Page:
Happy New Year. We're counting down the top 10 biggest and most influential stories of 2014 on Blind Bargains. This year's panel included Jeff Bishop, J.J. Meddaugh, Jamie Pauls, Alena Roberts, and Joe Steinkamp. Coming in at number 7 is a potential huge break-through for accounting.
It's possible for blind people to enter into dozens of careers, but sometimes the available software limits what's possible. If one wants to become an accountant, especially one who is well-versed with modern business practices, it's a prerequisite to know and understand QuickBooks. The thing is, the desktop version of QuickBooks has been inaccessible for the past decade or longer, despite repeated attempts to convince Intuit to change their view.
But recently, a breakthrough of sorts occurred as Intuit ramped up their accessibility efforts and started to rethink what was possible. What resulted was an admirable first effort in accessible for the QuickBooks desktop product, improvements for the cloud-based QuickBooks Online, and a changing culture that is now influencing other parts of the company. Just this week, developers from personal finance tracking platform Mint reached out to consumers to get feedback on the accessibility of their iOS product.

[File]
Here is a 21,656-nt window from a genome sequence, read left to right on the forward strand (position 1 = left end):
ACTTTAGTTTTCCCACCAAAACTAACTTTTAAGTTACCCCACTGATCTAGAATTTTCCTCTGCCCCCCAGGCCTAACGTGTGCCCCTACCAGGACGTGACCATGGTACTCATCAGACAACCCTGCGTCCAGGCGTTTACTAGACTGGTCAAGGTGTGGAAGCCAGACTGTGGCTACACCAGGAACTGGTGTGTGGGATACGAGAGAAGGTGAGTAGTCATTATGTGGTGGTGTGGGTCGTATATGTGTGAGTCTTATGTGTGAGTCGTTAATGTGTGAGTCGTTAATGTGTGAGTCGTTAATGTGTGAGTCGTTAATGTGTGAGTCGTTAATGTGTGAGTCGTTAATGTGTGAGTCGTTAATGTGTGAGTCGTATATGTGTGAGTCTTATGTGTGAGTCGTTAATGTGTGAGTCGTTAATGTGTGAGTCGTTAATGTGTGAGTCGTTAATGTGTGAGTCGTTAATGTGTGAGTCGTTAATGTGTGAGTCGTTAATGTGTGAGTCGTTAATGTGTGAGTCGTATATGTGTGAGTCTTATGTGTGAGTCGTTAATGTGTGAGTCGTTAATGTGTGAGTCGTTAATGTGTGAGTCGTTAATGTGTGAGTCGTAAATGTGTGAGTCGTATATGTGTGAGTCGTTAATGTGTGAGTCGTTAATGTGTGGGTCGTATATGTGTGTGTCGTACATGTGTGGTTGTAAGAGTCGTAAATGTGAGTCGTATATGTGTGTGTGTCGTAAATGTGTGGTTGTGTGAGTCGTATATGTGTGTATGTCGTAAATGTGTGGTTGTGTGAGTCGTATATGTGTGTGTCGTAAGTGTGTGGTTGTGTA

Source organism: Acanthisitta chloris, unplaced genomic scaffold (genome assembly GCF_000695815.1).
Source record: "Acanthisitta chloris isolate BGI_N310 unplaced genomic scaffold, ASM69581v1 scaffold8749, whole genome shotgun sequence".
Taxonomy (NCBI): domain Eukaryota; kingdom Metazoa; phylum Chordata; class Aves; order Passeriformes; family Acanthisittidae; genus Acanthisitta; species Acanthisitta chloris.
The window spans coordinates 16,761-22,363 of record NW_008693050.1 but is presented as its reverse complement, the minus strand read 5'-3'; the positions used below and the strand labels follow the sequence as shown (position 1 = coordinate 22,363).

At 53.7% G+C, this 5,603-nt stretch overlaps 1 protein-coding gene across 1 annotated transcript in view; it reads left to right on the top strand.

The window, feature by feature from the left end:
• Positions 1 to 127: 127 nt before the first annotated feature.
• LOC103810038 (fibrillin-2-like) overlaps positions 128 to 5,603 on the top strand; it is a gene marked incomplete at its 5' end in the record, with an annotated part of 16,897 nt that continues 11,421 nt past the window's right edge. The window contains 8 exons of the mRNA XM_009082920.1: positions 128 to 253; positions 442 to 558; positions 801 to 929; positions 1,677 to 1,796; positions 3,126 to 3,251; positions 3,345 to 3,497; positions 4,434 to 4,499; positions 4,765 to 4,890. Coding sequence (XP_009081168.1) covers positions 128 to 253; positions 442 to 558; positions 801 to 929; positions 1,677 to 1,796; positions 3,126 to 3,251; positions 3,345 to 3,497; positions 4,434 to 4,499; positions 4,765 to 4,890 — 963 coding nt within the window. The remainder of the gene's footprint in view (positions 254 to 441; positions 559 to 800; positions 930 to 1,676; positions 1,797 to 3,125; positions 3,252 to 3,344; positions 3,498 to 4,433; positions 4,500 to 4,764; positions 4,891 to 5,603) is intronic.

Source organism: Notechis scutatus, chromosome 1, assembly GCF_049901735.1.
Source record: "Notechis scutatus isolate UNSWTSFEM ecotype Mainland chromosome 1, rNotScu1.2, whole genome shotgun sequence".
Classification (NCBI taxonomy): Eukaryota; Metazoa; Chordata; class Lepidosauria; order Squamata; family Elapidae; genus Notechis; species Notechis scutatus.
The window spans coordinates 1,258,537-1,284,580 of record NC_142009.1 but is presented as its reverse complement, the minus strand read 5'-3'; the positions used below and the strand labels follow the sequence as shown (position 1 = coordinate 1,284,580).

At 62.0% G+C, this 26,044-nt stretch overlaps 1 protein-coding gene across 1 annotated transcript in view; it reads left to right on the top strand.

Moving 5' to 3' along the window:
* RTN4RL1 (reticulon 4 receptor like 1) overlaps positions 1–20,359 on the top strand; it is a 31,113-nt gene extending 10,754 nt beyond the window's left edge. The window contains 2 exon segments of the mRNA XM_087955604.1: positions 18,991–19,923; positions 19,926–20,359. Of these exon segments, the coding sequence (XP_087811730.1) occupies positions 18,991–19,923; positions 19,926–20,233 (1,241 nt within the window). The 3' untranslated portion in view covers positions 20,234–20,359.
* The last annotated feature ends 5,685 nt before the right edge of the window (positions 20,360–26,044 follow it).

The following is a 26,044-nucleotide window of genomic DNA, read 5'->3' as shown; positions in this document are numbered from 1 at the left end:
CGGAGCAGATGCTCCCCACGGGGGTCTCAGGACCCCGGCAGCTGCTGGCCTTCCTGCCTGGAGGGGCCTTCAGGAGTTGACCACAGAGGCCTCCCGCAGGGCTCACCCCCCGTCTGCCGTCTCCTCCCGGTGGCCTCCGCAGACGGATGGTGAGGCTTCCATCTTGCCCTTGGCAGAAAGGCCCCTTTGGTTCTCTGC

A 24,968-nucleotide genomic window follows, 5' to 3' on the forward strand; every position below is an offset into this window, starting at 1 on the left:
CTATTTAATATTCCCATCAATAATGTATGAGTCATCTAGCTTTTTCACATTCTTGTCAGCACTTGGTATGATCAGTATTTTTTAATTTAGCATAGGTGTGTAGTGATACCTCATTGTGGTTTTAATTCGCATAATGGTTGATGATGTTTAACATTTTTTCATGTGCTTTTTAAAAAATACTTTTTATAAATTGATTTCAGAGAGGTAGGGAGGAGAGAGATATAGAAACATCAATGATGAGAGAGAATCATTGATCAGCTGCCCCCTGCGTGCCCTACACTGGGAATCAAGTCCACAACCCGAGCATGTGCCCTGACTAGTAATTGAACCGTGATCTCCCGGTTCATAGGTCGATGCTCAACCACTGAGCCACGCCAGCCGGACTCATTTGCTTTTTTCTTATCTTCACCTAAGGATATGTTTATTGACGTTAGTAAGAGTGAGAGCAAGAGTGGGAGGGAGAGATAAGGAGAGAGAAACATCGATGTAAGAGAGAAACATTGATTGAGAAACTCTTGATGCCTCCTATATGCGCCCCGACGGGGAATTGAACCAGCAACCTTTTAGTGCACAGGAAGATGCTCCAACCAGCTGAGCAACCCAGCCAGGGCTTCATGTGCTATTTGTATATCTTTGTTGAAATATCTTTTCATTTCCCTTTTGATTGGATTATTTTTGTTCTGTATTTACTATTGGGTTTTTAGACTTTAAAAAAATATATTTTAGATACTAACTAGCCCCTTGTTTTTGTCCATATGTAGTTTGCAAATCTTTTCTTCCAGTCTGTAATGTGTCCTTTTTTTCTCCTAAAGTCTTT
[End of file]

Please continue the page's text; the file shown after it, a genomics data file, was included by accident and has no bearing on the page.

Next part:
</P. In addition to the potential for blind business owners to become more independent, this all opens up opportunities for an entire career that to this point has not seen many takers by blind individuals. With millions of companies using QuickBooks as their financial platform of choice, blind accountants can now learn this useful craft and take on a very rewarding career, often from the comfort of their homes. It's a real employment game changer, and hopefully some enterprising soul will create some training courses to help realize this potential.
Intuit and their accessibility efforts, especially with QuickBooks, land at number 7 on our list. Stay tuned for more of the top stories of 2014 in the coming days.Category: Articles
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J.J. Meddaugh is an experienced technology writer and computer enthusiast. He is a graduate of Western Michigan University with a major in telecommunications management and a minor in business. When not writing for Blind Bargains, he enjoys travel, playing the keyboard, and meeting new people.